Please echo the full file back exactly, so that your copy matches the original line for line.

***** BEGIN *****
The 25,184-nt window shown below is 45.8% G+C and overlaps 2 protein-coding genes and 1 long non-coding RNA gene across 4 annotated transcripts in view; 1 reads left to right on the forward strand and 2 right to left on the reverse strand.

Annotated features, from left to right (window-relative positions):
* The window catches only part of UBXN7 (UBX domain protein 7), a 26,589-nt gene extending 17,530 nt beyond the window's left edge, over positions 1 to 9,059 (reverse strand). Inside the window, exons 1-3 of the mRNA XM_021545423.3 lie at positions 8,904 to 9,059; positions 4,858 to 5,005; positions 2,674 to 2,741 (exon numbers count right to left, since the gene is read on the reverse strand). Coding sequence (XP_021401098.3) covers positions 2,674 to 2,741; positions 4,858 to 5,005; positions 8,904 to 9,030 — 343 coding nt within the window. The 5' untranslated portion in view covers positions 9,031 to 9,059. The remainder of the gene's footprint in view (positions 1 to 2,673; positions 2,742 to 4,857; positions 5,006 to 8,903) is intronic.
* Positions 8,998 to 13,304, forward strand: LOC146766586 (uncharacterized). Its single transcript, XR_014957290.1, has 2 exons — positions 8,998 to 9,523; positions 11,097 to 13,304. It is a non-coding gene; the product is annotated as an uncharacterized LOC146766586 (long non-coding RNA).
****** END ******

The 25,184-nt window shown below is 45.8% G+C and overlaps 2 protein-coding genes and 1 long non-coding RNA gene across 4 annotated transcripts in view; 1 reads left to right on the forward strand and 2 right to left on the reverse strand.

Annotated features, from left to right (window-relative positions):
* The window catches only part of UBXN7 (UBX domain protein 7), a 26,589-nt gene extending 17,530 nt beyond the window's left edge, over positions 1 to 9,059 (reverse strand). Inside the window, exons 1-3 of the mRNA XM_021545423.3 lie at positions 8,904 to 9,059; positions 4,858 to 5,005; positions 2,674 to 2,741 (exon numbers count right to left, since the gene is read on the reverse strand). Coding sequence (XP_021401098.3) covers positions 2,674 to 2,741; positions 4,858 to 5,005; positions 8,904 to 9,030 — 343 coding nt within the window. The 5' untranslated portion in view covers positions 9,031 to 9,059. The remainder of the gene's footprint in view (positions 1 to 2,673; positions 2,742 to 4,857; positions 5,006 to 8,903) is intronic.
* Positions 8,998 to 13,304, forward strand: LOC146766586 (uncharacterized). Its single transcript, XR_014957290.1, has 2 exons — positions 8,998 to 9,523; positions 11,097 to 13,304. It is a non-coding gene; the product is annotated as an uncharacterized LOC146766586 (long non-coding RNA).